Castle Town Dandelion
by Lauren Orsini,
How would you rate episode 8 of
Castle Town Dandelion ?
It's always a treat when an anime focuses on family. Too many shows suffer from Anime Missing Parent Syndrome, where one or both parents has suffered an untimely death—or worse—whose absence is never explained at all. This episode of Castle Town Dandelion not only avoids this trope, but even puts the spotlight on Mom and Dad for an especially heartwarming episode. This episode's two halves become a rare whole by focusing on two love stories separated by a generation and united by a single family.
In “Troubled Sato,” the siblings' powers are going berserk! Everyone seems to be going through a random period called Break Out where they can't control their powers. In Akane's case especially, it's difficult not to read this as a metaphor for puberty. Akane's body is not only changing (its relationship to gravity) but these changes are noticeable to others as well. More than ever, she doesn't want to leave the house, but she makes an exception for Shu's quasi-girlfriend Sato. I don't understand how Akane's gravity manipulation leads to her clothes ripping off, but Sato saves the day by loudly confessing her love to Shu on TV to a crowded cafe. Nobody can get on Akane's case about being afraid of being in public—if you lost your clothes when you were out and about, you'd also have a compulsion!
The stronger half is “The King's Side Trip,” which is a much more charming and succinct version of How I Met Your Mother. It turns out that the King has worked hard to give his children the exact opposite childhood from what he had—a normal everyday life with a big, boisterous family. Where the King struggled making friends and thought of people's houses as “side houses,” his children are infinitely more adjusted. For example, Akane humbly prevents the cafe waitress from giving her special seating for being royalty. His children are down to earth in a way he never had the chance to be. That changes, however, when he meets high school student Satsuki, the woman we all know is going to become his wife. Their story is all the more adorable because of this inevitability.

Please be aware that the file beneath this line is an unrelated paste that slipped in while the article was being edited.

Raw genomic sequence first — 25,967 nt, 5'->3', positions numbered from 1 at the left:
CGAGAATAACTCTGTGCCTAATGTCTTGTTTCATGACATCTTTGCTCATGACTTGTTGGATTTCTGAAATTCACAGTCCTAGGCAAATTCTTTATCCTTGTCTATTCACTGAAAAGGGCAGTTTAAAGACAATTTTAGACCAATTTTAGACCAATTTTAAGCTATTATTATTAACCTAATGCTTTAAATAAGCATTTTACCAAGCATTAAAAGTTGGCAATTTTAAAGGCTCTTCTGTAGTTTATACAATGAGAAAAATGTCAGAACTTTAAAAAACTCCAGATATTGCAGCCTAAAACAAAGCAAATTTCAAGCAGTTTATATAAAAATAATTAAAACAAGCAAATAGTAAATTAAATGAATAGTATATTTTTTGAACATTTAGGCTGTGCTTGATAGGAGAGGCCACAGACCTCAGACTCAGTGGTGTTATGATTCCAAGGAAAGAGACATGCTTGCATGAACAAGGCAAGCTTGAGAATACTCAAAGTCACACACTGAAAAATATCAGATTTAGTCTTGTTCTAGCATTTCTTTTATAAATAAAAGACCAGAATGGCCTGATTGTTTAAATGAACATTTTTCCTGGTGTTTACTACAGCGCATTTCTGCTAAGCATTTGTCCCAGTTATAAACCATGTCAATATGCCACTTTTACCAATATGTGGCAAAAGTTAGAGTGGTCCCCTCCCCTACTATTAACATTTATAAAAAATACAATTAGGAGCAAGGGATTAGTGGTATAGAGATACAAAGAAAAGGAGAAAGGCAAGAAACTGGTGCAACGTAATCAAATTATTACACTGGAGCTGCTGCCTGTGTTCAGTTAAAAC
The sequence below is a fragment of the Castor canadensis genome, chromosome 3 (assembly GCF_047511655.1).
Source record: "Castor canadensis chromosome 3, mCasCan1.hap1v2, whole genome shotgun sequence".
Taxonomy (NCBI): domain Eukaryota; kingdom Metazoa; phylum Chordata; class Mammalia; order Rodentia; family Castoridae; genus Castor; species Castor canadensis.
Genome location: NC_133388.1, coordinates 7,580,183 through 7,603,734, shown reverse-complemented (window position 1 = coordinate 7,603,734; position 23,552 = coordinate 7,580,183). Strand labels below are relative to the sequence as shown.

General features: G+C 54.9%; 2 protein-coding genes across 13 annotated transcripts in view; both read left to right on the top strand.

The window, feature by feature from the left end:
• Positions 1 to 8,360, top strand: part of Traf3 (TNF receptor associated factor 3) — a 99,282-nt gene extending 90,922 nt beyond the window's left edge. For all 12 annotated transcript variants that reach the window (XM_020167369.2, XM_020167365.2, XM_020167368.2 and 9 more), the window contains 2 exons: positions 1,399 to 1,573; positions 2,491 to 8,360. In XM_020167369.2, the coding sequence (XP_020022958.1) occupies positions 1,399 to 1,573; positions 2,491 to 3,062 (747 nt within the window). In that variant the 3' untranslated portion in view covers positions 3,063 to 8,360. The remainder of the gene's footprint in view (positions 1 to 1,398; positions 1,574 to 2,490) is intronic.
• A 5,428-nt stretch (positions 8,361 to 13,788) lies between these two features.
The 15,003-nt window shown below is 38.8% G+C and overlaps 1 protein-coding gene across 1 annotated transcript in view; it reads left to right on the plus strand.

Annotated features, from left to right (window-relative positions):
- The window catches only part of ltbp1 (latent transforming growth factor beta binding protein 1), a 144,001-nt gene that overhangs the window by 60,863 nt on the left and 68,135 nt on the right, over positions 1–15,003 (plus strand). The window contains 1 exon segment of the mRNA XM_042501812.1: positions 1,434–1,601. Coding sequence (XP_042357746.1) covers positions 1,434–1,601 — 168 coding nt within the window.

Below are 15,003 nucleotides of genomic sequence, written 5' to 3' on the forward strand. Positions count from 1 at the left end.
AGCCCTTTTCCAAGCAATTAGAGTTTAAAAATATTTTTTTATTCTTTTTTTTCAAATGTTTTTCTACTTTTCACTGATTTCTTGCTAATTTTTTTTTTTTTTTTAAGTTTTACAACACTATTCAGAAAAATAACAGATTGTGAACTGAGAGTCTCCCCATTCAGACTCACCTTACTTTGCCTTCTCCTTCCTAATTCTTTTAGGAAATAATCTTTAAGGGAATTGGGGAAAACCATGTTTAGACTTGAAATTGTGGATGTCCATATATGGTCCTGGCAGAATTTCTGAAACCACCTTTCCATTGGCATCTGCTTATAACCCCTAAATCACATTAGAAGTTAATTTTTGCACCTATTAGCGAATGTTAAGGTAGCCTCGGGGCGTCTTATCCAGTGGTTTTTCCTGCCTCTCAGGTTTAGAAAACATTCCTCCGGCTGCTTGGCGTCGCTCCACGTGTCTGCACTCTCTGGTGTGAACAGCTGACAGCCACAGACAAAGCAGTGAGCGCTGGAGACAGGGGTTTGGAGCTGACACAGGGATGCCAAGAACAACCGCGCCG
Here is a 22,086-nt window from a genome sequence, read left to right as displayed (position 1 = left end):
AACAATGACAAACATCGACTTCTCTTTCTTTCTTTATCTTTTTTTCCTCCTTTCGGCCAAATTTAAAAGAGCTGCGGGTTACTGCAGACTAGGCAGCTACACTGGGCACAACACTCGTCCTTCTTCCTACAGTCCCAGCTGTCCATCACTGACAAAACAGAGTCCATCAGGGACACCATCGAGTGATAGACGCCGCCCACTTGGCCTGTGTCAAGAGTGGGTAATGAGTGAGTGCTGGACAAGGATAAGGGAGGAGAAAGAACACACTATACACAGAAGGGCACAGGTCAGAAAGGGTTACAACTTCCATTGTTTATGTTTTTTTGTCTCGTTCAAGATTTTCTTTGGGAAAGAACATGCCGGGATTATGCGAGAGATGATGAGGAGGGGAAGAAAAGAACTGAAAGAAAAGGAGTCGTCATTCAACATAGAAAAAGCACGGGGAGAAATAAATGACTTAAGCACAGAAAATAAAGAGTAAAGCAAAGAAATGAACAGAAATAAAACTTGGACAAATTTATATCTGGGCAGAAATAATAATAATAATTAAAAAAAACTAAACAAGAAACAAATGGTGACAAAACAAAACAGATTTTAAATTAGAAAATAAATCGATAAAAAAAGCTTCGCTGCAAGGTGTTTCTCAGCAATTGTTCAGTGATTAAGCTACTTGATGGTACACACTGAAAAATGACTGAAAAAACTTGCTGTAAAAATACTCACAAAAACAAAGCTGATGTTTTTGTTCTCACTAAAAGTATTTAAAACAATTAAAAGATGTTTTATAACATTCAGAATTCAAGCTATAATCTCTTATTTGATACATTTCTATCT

It made me smile to see how much the siblings in Satsuki's big family look like her kids today—Kanade, Teru, Shiori, and Haruka, to be specific. And of course, the young King is the spitting image of his son, Shu. That's just where the similarities begin. Shu's reaction to the story is “Did you hesitate when you knew you'd be putting mom through those hardships?”, referring to the difficulties of being in the public eye that Akane fears so much. In retrospect, it's hard to imagine serious, self-sufficient Satsuki ever being startled by publicity. Suddenly, the public confession that Sato made about Shu seems less like a detriment to her clout as a potential prince's girlfriend and more like her biggest strength. Shu's berserk teleportation power means he and Sato can have this heart-to-heart in the splendor of the Alpine tundra.
Like father, like son. This episode's strongest plot point was the parallel between Shu and his dad, the King. It's rare that we see families in anime—rarer still that we see loving, functional ones—making this my favorite episodes of Castle Town Dandelion yet. Now if only it could find another way to serve up the fanservice than embarrassing poor Akane over and over!
Castle Town Dandelion is currently streaming on Funimation.
Lauren writes about anime and journalism at Otaku Journalist.
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